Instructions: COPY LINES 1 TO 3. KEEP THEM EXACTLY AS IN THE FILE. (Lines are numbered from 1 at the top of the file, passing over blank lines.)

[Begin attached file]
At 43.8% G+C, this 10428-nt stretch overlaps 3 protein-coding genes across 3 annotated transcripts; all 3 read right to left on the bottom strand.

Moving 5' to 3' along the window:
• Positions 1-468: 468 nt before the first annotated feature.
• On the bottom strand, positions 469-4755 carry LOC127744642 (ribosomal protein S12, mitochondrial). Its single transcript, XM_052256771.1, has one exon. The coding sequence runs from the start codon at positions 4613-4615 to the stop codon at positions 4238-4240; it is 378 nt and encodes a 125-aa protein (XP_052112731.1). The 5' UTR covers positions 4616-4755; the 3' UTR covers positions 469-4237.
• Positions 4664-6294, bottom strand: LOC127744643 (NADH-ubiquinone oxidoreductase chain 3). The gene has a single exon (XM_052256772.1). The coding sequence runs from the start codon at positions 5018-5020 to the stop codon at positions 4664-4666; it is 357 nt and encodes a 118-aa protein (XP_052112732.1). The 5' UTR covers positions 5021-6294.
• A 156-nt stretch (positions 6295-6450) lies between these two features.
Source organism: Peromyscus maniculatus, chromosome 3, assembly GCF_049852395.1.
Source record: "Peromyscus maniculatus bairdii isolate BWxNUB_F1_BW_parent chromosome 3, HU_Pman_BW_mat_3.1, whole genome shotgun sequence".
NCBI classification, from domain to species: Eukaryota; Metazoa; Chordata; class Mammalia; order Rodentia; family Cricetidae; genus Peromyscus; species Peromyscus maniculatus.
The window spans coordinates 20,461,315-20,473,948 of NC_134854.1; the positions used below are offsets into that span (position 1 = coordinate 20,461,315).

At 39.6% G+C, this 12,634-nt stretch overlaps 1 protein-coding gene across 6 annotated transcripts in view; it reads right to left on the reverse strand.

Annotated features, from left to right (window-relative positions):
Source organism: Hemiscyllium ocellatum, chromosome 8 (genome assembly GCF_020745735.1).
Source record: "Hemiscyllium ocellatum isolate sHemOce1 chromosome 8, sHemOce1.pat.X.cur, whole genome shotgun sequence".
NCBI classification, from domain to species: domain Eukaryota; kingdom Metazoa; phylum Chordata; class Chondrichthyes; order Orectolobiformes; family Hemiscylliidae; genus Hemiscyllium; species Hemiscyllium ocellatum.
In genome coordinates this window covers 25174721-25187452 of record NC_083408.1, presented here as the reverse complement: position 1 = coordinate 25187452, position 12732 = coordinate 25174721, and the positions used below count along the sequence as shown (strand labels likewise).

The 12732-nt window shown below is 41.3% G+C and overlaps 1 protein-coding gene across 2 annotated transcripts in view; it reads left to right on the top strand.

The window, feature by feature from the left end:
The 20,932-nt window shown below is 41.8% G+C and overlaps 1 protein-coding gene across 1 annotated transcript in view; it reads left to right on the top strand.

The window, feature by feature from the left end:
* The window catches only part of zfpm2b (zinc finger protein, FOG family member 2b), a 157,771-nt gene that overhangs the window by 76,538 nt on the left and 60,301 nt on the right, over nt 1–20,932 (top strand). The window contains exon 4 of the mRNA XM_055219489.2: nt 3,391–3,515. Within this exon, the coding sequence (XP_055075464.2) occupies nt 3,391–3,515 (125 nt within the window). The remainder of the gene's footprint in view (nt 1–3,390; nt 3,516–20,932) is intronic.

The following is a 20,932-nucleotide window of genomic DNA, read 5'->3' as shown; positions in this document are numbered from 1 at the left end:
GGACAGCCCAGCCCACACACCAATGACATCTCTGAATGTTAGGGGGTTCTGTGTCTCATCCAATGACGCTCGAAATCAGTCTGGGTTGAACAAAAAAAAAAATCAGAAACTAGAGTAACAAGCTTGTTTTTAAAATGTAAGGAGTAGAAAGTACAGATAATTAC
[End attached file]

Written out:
At 43.8% G+C, this 10428-nt stretch overlaps 3 protein-coding genes across 3 annotated transcripts; all 3 read right to left on the bottom strand.

Moving 5' to 3' along the window:
• Positions 1-468: 468 nt before the first annotated feature.